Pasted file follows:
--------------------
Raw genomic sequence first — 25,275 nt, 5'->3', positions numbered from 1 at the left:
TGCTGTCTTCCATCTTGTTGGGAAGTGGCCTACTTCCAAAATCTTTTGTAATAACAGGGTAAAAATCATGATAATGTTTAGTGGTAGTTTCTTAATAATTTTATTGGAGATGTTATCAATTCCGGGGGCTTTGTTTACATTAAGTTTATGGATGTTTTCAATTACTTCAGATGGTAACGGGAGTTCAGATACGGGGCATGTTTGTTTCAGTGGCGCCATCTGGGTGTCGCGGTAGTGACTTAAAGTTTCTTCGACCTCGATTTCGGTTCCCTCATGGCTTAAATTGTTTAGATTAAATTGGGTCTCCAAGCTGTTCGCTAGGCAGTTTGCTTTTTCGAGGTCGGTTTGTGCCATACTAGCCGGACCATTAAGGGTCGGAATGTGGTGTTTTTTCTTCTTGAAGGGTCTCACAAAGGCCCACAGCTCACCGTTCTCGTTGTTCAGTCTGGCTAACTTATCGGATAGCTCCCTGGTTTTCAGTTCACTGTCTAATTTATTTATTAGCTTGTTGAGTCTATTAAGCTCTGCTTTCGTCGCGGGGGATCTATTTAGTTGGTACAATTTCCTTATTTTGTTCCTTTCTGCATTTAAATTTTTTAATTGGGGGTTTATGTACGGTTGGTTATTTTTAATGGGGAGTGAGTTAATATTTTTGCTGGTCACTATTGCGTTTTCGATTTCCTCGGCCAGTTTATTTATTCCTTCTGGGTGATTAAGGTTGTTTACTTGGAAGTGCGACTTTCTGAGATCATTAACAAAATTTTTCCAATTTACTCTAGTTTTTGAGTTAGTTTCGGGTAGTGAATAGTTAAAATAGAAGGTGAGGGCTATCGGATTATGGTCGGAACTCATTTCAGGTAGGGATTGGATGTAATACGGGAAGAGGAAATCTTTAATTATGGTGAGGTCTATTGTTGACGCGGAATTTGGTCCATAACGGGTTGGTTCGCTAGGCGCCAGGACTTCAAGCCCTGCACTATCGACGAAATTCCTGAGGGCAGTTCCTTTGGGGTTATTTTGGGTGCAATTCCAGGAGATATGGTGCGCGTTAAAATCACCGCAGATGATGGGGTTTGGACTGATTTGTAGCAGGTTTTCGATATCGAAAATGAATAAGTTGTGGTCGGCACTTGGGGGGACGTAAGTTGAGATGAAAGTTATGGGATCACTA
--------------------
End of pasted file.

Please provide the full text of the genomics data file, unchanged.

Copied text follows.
Raw genomic sequence first — 25,275 nt, 5'->3', positions numbered from 1 at the left:
TGCTGTCTTCCATCTTGTTGGGAAGTGGCCTACTTCCAAAATCTTTTGTAATAACAGGGTAAAAATCATGATAATGTTTAGTGGTAGTTTCTTAATAATTTTATTGGAGATGTTATCAATTCCGGGGGCTTTGTTTACATTAAGTTTATGGATGTTTTCAATTACTTCAGATGGTAACGGGAGTTCAGATACGGGGCATGTTTGTTTCAGTGGCGCCATCTGGGTGTCGCGGTAGTGACTTAAAGTTTCTTCGACCTCGATTTCGGTTCCCTCATGGCTTAAATTGTTTAGATTAAATTGGGTCTCCAAGCTGTTCGCTAGGCAGTTTGCTTTTTCGAGGTCGGTTTGTGCCATACTAGCCGGACCATTAAGGGTCGGAATGTGGTGTTTTTTCTTCTTGAAGGGTCTCACAAAGGCCCACAGCTCACCGTTCTCGTTGTTCAGTCTGGCTAACTTATCGGATAGCTCCCTGGTTTTCAGTTCACTGTCTAATTTATTTATTAGCTTGTTGAGTCTATTAAGCTCTGCTTTCGTCGCGGGGGATCTATTTAGTTGGTACAATTTCCTTATTTTGTTCCTTTCTGCATTTAAATTTTTTAATTGGGGGTTTATGTACGGTTGGTTATTTTTAATGGGGAGTGAGTTAATATTTTTGCTGGTCACTATTGCGTTTTCGATTTCCTCGGCCAGTTTATTTATTCCTTCTGGGTGATTAAGGTTGTTTACTTGGAAGTGCGACTTTCTGAGATCATTAACAAAATTTTTCCAATTTACTCTAGTTTTTGAGTTAGTTTCGGGTAGTGAATAGTTAAAATAGAAGGTGAGGGCTATCGGATTATGGTCGGAACTCATTTCAGGTAGGGATTGGATGTAATACGGGAAGAGGAAATCTTTAATTATGGTGAGGTCTATTGTTGACGCGGAATTTGGTCCATAACGGGTTGGTTCGCTAGGCGCCAGGACTTCAAGCCCTGCACTATCGACGAAATTCCTGAGGGCAGTTCCTTTGGGGTTATTTTGGGTGCAATTCCAGGAGATATGGTGCGCGTTAAAATCACCGCAGATGATGGGGTTTGGACTGATTTGTAGCAGGTTTTCGATATCGAAAATGAATAAGTTGTGGTCGGCACTTGGGGGGACGTAAGTTGAGATGAAAGTTATGGGATCACTA